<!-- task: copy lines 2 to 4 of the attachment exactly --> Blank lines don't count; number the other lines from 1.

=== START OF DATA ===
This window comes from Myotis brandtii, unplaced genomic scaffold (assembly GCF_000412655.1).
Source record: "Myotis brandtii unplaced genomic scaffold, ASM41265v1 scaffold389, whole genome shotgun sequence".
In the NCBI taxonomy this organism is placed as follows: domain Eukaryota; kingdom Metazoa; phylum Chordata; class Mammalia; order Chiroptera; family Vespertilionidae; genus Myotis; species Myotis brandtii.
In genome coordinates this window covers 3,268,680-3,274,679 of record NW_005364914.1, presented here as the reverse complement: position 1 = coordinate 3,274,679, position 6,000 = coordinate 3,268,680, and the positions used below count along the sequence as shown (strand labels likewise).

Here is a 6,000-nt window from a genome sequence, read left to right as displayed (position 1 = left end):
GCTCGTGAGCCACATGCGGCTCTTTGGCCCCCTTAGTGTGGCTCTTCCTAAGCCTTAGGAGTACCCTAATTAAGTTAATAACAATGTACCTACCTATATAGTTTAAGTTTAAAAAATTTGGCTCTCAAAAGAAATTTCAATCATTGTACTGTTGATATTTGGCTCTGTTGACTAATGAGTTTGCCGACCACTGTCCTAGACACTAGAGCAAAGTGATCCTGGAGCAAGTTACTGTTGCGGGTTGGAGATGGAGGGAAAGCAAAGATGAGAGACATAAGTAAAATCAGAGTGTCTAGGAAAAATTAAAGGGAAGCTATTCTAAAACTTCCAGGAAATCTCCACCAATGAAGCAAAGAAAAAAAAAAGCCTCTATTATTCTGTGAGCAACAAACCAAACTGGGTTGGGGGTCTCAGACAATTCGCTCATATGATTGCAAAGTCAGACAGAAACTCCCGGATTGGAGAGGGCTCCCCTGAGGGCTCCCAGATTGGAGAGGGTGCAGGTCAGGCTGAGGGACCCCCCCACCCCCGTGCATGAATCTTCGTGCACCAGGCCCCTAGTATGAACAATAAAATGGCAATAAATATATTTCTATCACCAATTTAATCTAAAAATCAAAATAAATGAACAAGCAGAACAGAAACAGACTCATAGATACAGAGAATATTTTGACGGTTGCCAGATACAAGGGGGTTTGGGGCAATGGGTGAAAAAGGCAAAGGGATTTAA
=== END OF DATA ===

Source record: "Myotis brandtii unplaced genomic scaffold, ASM41265v1 scaffold389, whole genome shotgun sequence".
In the NCBI taxonomy this organism is placed as follows: domain Eukaryota; kingdom Metazoa; phylum Chordata; class Mammalia; order Chiroptera; family Vespertilionidae; genus Myotis; species Myotis brandtii.
In genome coordinates this window covers 3,268,680-3,274,679 of record NW_005364914.1, presented here as the reverse complement: position 1 = coordinate 3,274,679, position 6,000 = coordinate 3,268,680, and the positions used below count along the sequence as shown (strand labels likewise).